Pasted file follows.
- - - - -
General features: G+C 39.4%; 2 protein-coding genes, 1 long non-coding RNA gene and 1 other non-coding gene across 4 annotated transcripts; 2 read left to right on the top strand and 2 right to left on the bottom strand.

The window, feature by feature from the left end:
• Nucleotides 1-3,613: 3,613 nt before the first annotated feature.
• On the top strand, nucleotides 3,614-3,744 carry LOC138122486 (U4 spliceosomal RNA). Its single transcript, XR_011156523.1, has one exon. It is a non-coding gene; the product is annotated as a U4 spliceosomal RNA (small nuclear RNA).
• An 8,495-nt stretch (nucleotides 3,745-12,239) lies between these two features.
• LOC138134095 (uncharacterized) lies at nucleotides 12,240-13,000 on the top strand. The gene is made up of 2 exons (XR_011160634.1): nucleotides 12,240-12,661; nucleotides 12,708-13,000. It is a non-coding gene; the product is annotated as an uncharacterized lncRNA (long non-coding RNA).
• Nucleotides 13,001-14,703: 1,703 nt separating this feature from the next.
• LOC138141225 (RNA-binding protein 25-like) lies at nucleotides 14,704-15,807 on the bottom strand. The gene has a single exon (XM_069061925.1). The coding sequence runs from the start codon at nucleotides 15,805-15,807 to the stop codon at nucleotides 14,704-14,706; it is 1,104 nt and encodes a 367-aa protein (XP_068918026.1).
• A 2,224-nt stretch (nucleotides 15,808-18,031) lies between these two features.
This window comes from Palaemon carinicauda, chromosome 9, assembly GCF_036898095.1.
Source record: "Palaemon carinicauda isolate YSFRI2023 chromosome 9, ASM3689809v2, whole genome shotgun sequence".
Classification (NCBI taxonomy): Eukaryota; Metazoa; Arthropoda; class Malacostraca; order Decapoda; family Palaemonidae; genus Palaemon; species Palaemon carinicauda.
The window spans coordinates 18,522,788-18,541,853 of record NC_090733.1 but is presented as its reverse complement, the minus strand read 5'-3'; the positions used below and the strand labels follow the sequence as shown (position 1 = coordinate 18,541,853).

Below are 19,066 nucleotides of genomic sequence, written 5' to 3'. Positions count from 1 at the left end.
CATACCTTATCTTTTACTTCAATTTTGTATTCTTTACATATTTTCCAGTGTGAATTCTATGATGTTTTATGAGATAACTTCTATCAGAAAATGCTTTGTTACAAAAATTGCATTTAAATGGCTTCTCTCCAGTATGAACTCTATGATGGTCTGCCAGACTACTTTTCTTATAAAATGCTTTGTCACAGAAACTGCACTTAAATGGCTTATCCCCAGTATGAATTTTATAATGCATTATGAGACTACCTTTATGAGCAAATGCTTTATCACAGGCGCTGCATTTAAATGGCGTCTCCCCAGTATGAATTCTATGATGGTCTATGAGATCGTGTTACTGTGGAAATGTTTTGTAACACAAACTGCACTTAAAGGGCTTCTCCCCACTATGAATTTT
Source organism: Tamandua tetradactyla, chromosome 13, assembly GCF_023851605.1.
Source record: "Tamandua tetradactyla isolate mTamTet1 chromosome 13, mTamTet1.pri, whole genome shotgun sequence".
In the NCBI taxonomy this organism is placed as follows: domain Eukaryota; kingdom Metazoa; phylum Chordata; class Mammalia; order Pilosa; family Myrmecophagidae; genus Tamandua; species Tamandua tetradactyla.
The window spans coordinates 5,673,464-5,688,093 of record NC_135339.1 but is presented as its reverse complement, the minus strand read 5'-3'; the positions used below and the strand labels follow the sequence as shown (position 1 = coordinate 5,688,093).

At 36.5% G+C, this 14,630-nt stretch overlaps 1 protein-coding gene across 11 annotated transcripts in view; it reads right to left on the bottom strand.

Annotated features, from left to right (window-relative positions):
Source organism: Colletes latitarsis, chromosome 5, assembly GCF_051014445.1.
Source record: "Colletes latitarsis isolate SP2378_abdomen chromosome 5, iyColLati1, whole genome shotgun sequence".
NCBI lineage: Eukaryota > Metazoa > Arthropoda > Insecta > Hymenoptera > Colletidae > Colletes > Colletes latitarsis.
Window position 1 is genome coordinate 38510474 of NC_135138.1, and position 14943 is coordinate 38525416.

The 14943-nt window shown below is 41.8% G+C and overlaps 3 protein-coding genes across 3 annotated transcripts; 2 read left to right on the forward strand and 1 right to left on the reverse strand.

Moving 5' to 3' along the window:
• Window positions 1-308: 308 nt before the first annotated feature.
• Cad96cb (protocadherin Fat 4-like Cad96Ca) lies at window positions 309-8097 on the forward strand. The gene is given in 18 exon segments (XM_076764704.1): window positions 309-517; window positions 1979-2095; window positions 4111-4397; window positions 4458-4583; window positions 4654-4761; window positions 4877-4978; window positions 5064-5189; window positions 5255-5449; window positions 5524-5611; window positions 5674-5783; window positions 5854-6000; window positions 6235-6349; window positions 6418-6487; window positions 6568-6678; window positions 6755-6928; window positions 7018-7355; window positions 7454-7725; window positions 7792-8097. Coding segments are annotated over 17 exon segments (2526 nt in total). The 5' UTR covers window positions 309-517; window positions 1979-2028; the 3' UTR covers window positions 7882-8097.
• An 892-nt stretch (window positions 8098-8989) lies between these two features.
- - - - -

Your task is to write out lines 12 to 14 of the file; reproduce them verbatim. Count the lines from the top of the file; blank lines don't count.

Classification (NCBI taxonomy): Eukaryota; Metazoa; Arthropoda; class Malacostraca; order Decapoda; family Palaemonidae; genus Palaemon; species Palaemon carinicauda.
The window spans coordinates 18,522,788-18,541,853 of record NC_090733.1 but is presented as its reverse complement, the minus strand read 5'-3'; the positions used below and the strand labels follow the sequence as shown (position 1 = coordinate 18,541,853).

Below are 19,066 nucleotides of genomic sequence, written 5' to 3'. Positions count from 1 at the left end.